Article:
Yet this did not appease the various tribal and factional groups that had been unleashed by the end of Saleh’s rule: it only emboldened them. It wasn’t long before Hadi, too, was driven out of office, and forced to flee: the Houthis took over the capital, Sana’a, and declared the establishment of a “Revolutionary Committee.” Hadi fled to Aden, while the former President Saleh denounced him and demanded that he go into exile: troops still loyal to Saleh allied with the Houthis.
In 2015, the Saudis invaded, declaring their support for Hadi and bombing Sana’a and the Houthi strongholds in the north. Hadi and his Saudi masters say that the Houthis are being funded and trained by Iran and Hezbollah, but in the past US government officials have been dubious about this claim.
Hadi has received unconditional support from Washington in spite of his inability to either control the country or confront the growing influence of al-Qaeda. Last week, the US launched an attack on an al-Qaeda redoubt, killing a number of civilians – including the young daughter of US citizen Anwar al-Awlaki, who was himself killed by the US along with his teenage son in 2011. One US soldier was killed, and three were injured.
The irony here is that the Houthis are militant opponents of the Sunni supremacist al-Qaeda, and are the only military formation indigenous to the country capable of confronting and defeating them. Yet the US is aiding the Saudis and the Hadi regime in their merciless war against the Houthis and allied tribes, while al-Qaeda continues to make gains.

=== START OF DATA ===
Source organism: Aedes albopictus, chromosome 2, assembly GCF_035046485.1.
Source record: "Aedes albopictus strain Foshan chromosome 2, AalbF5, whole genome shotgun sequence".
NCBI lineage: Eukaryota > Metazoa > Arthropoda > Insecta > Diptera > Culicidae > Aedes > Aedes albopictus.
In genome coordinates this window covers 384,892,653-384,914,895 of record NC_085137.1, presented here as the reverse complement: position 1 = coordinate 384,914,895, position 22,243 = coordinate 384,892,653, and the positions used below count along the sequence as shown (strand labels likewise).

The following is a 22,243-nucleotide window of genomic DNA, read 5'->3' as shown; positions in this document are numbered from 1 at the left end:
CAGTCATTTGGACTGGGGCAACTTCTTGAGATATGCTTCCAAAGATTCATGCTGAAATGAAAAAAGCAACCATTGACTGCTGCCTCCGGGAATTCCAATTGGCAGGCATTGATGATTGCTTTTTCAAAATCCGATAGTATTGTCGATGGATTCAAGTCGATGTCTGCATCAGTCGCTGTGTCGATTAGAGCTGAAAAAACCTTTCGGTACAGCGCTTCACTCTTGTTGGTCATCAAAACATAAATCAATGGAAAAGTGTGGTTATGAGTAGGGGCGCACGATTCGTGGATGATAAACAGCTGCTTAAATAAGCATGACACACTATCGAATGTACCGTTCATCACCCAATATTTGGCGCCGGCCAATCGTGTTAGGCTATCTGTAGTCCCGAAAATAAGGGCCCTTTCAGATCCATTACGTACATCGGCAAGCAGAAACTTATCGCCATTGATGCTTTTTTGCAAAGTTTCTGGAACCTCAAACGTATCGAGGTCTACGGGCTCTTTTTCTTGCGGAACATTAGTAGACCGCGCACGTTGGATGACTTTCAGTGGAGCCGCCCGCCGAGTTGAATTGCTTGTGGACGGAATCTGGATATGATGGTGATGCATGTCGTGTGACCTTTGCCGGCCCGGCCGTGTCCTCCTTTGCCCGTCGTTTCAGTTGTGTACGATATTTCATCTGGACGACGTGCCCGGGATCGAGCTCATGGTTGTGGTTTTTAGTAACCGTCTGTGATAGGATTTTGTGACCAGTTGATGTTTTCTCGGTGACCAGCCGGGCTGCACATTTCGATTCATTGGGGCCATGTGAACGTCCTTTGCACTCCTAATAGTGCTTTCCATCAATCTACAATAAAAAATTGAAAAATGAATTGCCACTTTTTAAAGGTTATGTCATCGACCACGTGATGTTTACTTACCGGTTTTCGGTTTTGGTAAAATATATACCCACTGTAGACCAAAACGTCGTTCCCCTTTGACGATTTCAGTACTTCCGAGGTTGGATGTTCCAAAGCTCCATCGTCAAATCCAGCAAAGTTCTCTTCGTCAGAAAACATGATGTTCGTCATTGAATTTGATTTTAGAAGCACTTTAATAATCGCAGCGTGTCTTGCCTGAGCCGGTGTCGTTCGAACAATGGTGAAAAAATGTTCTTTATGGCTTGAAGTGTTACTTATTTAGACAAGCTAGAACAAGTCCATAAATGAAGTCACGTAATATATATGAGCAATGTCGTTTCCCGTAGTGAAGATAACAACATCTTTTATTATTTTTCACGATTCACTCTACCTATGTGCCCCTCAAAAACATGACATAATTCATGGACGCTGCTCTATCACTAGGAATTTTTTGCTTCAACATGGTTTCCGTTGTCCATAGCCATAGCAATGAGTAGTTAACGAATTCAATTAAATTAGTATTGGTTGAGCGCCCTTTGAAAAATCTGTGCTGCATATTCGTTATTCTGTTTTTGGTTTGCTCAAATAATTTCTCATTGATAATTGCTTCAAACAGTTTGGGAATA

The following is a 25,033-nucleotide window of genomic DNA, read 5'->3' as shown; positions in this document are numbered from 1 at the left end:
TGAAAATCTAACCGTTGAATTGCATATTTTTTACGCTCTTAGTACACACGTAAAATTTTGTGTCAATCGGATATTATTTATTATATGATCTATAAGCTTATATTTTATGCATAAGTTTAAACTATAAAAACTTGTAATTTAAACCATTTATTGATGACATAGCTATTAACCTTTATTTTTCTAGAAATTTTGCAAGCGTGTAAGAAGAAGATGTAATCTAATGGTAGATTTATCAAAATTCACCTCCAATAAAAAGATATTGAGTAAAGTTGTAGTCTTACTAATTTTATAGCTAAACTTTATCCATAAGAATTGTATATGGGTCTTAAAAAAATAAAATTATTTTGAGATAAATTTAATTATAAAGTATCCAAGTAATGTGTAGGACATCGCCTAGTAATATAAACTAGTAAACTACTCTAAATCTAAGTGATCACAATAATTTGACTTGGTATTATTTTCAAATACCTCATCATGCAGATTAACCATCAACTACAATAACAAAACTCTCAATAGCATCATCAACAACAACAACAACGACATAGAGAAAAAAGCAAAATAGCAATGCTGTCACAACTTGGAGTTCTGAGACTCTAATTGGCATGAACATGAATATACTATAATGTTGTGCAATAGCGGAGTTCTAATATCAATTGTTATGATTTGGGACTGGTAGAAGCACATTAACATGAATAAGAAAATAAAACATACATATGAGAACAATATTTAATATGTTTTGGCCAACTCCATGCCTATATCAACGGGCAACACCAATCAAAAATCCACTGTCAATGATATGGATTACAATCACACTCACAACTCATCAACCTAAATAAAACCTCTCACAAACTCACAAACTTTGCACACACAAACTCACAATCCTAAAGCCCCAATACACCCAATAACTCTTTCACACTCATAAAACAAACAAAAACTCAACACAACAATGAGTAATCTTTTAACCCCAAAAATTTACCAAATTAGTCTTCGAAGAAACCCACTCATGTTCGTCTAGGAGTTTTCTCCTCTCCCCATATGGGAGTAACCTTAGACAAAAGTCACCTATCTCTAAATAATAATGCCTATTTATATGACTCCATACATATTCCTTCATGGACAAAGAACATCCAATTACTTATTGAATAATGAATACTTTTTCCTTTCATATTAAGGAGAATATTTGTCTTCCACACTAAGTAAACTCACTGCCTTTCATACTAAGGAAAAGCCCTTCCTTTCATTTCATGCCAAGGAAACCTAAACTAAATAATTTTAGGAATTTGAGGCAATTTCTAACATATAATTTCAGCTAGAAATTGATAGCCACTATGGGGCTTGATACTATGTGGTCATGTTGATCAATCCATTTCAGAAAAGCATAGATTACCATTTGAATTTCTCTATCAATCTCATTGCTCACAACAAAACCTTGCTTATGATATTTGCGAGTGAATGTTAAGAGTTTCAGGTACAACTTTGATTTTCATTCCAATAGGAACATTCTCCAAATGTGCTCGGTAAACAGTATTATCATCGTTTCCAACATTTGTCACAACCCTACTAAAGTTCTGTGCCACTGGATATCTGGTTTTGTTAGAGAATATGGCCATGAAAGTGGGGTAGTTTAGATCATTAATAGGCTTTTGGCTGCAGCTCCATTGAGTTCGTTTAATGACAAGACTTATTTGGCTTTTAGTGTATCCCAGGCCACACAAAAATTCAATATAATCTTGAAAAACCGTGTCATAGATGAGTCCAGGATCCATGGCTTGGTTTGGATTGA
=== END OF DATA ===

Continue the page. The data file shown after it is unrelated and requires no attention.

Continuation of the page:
All of which raises a larger issue: the US-Saudi relationship under President Donald Trump. Despite a recent conversation between the Saudi king and the President, Trump has never said a good word about the Kingdom or its rulers. He vocally supported the campaign to release the famous “28 pages” of a joint congressional report on the role of foreign governments in aiding the 9/11 hijackers, which exposed the part played by Saudi officials in facilitating the attack. Indeed, fifteen of the nineteen 9/11 hijackers were Saudi citizens. Highlighting the danger posed by “radical Islamic terrorism” was a major theme of Trump’s presidential campaign, and it continues to be the overarching theme of his administration. The Saudis have long been the main perpetrators of this ideology, funding radical mosques and their demagogic imams, and setting up madrassas that spread the doctrines that energize al-Qaeda and other terrorist organizations.